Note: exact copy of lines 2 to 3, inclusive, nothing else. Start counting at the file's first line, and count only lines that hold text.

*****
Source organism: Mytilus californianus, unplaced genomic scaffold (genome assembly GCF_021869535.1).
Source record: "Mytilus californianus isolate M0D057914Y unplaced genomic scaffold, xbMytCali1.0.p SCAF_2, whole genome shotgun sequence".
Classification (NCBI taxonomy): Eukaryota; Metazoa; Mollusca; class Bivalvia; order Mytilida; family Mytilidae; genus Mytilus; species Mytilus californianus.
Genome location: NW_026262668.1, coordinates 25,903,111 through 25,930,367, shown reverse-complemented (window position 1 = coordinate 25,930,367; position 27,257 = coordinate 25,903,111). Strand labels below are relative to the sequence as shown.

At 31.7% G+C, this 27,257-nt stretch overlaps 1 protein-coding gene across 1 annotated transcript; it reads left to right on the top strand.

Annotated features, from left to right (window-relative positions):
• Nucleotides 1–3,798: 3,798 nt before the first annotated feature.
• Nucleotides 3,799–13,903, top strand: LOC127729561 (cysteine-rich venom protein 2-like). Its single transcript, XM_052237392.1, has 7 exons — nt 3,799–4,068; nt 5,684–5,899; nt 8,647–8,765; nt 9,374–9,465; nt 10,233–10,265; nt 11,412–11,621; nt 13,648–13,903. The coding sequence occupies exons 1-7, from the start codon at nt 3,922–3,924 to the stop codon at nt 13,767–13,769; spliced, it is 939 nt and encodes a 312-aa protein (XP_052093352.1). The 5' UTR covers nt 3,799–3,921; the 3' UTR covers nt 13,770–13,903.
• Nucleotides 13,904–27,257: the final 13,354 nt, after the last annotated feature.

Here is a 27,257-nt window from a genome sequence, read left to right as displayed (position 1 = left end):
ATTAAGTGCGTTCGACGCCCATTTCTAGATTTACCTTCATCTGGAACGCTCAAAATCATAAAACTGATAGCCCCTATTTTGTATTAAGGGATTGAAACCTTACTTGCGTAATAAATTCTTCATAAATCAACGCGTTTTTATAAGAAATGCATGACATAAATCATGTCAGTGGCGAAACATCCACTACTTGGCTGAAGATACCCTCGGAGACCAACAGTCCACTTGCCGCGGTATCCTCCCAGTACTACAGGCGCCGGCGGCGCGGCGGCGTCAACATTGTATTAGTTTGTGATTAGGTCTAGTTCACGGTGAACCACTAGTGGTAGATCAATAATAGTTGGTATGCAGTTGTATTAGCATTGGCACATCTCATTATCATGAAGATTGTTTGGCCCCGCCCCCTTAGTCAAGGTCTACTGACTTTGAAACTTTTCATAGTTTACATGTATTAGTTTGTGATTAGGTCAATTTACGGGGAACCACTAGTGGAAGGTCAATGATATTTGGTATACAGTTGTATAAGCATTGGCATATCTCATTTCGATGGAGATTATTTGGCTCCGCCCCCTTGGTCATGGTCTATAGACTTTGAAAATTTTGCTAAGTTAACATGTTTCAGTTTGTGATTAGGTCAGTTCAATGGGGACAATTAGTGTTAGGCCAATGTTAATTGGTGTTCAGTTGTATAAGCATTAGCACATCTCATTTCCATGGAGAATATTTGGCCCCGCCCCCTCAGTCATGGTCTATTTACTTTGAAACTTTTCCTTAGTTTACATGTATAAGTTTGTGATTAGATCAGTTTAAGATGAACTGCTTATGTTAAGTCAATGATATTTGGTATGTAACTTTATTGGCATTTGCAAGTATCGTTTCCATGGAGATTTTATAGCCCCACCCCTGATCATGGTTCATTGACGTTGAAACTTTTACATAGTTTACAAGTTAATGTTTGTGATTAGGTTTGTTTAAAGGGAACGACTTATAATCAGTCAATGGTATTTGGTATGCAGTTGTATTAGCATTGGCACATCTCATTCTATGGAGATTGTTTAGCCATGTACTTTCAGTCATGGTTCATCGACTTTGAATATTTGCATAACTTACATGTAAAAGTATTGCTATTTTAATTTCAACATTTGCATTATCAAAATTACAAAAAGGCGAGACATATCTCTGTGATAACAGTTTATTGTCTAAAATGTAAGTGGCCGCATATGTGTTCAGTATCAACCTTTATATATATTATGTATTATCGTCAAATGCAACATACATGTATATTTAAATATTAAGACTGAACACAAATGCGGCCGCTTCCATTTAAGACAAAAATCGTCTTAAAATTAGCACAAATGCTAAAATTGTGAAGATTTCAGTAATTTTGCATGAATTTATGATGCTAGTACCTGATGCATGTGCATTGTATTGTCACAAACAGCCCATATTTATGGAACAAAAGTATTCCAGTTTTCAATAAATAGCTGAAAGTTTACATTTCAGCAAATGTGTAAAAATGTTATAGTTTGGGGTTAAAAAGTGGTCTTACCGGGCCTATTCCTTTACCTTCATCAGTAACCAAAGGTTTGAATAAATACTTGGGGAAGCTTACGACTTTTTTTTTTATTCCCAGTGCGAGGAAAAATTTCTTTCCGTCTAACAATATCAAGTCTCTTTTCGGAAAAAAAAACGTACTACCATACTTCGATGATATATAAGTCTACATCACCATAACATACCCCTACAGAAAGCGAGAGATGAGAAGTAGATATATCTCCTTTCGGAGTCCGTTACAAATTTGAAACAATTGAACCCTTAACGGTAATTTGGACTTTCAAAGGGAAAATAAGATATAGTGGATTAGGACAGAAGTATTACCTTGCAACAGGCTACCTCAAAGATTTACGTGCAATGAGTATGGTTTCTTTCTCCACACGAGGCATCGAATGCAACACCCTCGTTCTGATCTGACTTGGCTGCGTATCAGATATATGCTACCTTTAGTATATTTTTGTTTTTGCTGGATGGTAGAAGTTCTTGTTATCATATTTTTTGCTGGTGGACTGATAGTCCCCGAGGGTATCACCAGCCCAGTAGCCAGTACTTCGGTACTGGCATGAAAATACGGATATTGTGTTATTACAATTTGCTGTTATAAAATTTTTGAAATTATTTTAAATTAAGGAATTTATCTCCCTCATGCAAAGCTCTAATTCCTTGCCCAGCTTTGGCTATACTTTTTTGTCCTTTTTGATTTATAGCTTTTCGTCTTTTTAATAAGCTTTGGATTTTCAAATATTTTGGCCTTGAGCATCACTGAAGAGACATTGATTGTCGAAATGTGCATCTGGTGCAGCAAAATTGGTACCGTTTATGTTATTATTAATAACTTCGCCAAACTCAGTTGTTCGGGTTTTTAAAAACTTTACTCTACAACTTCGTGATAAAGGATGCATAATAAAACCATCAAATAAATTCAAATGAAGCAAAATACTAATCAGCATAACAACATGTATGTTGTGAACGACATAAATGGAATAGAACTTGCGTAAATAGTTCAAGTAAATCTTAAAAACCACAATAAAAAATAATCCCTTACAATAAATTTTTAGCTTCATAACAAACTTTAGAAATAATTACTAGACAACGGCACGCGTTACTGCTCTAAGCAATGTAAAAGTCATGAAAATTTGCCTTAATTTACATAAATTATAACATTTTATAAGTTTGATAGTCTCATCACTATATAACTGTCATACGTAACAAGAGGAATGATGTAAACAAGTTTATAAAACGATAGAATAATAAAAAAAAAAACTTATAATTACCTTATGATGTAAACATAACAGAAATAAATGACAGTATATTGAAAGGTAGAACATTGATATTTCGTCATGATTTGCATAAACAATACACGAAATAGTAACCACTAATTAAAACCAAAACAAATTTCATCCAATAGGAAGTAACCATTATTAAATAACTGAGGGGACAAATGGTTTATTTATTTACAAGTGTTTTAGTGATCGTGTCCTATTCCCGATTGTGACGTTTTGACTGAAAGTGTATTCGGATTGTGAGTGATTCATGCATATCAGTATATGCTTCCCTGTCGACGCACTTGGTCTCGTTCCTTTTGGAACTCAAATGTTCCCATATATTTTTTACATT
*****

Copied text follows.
Source record: "Mytilus californianus isolate M0D057914Y unplaced genomic scaffold, xbMytCali1.0.p SCAF_2, whole genome shotgun sequence".
Classification (NCBI taxonomy): Eukaryota; Metazoa; Mollusca; class Bivalvia; order Mytilida; family Mytilidae; genus Mytilus; species Mytilus californianus.